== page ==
Universities across the UK are leading the way with renewable energy initiatives with the aim of switching to greener energy plans or even achieving net zero in the near future.
Results found professors and students at these institutions are comparing energy from unconventional sources, from ‘pee power’ to discrete building materials that can stealthily store solar power energy.
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Professors, PhD students, and postdoctoral researchers have been busy developing new technology that could see the end of standalone solar panel energy for our homes. Their sustainable solar thermal technology uses nano-enhanced thermofluids and storage materials, and it will integrate with standard building practices and materials.
As well as recycling a whopping 95% of its waste, the University of Bristol has pioneered ‘pee power’ technology, otherwise known as a microbial fuel cell energy system, that can convert organic waste into electricity. It’s about to be trialled as an electricity supply in residential homes so we could soon see this green energy switch being adopted across the country in the near future.
Energy from vibrations has been the focus of research at Swansea University. The expert research team has been investigating its energy use as a renewable energy source and will harvest ambient vibrations of host structures, from wind turbines to airplanes.
Taking this concept a step further, Professor Lars Johanning, Academic Lead at Exeter University has led a number of research projects on marine renewable energy, harnessing the power of the ocean and waves to produce energy.
With over 600 energy experts tackling green energy challenges, the University of Manchester is dedicated to assessing each stage of the journey that energy goes on in order to meet future demand.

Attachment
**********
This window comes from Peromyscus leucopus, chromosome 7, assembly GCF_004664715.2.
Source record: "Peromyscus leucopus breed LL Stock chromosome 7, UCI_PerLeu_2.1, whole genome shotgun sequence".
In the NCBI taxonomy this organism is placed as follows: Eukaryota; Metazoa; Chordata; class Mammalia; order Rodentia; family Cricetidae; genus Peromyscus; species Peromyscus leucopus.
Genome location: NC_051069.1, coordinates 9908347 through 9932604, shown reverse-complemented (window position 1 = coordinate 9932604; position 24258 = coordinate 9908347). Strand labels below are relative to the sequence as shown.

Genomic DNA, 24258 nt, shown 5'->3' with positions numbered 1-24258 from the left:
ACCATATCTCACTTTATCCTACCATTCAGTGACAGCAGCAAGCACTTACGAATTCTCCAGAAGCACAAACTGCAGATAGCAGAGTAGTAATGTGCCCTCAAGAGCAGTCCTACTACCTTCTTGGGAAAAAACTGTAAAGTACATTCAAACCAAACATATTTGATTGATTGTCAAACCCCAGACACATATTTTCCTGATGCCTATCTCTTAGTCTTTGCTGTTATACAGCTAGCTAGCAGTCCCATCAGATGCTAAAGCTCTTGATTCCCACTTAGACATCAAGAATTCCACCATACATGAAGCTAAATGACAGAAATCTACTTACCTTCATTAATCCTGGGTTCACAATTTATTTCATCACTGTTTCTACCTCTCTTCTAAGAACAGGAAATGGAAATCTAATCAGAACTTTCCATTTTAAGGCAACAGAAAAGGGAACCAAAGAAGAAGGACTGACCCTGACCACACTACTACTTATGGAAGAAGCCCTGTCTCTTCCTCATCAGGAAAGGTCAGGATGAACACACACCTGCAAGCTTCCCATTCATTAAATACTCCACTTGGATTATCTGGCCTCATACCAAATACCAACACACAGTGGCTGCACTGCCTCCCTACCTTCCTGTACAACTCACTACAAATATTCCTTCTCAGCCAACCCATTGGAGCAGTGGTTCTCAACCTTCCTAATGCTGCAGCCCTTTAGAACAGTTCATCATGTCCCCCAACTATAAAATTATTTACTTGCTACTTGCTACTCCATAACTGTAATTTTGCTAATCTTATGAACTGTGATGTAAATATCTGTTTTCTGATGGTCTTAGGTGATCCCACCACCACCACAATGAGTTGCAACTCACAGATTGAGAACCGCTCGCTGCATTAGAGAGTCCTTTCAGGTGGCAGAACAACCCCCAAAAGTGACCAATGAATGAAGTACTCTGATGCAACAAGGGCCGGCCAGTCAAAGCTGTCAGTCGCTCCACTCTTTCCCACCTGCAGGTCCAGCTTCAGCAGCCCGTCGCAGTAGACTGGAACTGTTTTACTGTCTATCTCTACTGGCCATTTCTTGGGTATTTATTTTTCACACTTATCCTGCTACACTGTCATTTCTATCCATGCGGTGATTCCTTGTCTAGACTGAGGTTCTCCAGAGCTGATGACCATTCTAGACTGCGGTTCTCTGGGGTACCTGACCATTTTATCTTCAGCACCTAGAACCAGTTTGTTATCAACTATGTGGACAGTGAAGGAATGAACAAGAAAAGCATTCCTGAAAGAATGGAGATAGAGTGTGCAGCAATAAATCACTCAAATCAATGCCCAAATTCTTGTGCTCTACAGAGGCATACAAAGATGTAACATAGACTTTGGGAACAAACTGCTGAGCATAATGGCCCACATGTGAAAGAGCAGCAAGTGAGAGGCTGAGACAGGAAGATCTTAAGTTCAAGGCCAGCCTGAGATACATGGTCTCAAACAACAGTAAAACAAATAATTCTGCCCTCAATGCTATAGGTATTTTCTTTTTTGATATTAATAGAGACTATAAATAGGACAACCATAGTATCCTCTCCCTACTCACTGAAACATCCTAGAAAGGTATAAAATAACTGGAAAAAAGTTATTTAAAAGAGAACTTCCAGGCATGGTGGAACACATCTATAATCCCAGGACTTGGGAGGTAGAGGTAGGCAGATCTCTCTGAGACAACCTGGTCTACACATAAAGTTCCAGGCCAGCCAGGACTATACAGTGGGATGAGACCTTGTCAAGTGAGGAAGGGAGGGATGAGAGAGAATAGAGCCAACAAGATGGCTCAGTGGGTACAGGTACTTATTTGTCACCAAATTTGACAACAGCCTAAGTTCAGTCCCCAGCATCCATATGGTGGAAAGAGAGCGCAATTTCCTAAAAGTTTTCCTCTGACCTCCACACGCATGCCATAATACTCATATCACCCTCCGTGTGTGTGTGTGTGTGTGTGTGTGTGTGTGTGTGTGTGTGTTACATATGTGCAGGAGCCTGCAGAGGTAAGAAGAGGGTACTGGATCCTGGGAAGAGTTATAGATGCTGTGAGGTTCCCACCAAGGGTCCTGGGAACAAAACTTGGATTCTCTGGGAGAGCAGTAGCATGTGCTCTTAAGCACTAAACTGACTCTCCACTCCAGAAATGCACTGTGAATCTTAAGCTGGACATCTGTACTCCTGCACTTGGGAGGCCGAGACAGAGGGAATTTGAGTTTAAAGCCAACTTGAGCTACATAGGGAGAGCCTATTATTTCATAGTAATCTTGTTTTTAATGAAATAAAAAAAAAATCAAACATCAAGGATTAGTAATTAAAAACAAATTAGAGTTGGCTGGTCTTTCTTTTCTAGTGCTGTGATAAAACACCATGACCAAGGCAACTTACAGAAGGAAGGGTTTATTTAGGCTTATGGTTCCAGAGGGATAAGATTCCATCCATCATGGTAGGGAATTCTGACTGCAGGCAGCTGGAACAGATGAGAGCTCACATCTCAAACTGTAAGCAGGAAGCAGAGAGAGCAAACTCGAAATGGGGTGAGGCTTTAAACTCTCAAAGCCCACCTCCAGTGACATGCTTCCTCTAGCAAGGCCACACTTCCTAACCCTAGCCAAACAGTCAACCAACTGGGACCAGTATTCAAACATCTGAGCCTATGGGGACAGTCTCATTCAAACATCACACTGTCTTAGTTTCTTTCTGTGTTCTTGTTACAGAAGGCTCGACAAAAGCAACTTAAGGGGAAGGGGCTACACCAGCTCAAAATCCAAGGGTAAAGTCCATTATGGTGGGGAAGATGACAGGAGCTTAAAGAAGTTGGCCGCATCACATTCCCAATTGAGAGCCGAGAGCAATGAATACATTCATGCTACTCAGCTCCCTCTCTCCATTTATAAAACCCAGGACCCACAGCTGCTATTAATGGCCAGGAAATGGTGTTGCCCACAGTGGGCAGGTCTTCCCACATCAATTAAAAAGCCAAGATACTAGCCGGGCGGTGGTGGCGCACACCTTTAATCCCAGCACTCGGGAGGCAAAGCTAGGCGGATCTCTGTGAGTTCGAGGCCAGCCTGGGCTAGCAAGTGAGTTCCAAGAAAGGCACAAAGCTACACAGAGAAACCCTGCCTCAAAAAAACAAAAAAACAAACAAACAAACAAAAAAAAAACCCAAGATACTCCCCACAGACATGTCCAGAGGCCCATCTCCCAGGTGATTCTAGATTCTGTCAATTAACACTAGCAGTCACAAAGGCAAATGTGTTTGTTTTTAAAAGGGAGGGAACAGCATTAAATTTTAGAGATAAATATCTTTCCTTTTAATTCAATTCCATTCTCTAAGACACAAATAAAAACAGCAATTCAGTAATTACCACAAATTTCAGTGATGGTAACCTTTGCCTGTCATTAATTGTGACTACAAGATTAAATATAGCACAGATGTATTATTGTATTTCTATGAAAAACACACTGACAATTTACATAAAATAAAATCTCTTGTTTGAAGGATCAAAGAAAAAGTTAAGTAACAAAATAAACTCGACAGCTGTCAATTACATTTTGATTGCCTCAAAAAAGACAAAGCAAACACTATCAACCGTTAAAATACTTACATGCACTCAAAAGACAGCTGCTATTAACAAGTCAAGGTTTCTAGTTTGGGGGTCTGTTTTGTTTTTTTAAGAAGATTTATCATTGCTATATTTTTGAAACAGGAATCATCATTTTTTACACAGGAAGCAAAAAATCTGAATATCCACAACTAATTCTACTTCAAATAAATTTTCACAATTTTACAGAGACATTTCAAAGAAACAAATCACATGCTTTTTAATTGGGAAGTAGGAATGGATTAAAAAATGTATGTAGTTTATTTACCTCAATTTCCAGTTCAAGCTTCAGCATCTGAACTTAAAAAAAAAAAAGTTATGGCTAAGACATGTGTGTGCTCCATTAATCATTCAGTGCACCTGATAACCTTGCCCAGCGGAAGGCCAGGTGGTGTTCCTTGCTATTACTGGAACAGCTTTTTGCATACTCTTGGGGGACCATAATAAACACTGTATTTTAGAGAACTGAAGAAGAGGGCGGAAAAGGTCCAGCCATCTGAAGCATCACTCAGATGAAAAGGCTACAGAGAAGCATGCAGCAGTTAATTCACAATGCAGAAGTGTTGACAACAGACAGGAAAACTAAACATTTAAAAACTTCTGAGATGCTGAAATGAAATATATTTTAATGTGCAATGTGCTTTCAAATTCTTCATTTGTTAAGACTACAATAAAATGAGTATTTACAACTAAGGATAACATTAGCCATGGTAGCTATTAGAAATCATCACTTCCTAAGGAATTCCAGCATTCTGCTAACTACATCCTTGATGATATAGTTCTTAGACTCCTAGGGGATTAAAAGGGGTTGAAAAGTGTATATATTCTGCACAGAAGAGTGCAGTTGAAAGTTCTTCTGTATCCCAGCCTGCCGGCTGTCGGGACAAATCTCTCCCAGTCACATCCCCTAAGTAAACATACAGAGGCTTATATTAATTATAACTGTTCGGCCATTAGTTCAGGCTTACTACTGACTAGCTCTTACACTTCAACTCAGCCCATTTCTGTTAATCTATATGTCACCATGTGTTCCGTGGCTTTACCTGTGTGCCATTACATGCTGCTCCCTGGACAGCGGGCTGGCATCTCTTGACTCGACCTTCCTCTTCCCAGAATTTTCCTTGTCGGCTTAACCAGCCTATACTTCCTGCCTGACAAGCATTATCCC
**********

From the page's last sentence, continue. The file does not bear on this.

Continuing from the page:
Working closely with the local region on projects such as the UK’s largest-ever trial of heat pumps, the university is finding out more about how today’s urban society uses energy by blending expertise from engineering and the social sciences to learn more about energy use and how it can be met.
Host to the pioneering Technology & Innovation Centre, researchers here work with companies within the renewable sector. They believe the need to achieve cost reduction for renewable technologies has never been greater and the types of companies they work with include Original Equipment Manufacturers (OEMs) and utilities, through to SME start-ups.
Led by Professor Deborah Greaves OBE, who has over twenty years’ experience in engineering and is world-renowned, plus a role model for women in STEM, the researchers at the University of Plymouth are a key academic partner in a €47 million tidal energy project called TIGER (The Tidal Stream Industry Energiser Project).
The energy project will see turbines submerged offshore to harness the energy of tidal currents, which will then be converted and used as an electricity supply.
Not only is the new £4 million Fuel Cell innovation centre dedicated to developing new sources of green energy and making it available to as many people as possible, but Manchester Metropolitan University has also offered a free course to support anyone considering working in the clean energy sector.
It covers sustainable industrial development, different approaches to decarbonisation of cities and the challenges faced by councils, strategists, and researchers, and has had over 500 people enroll on it to date.
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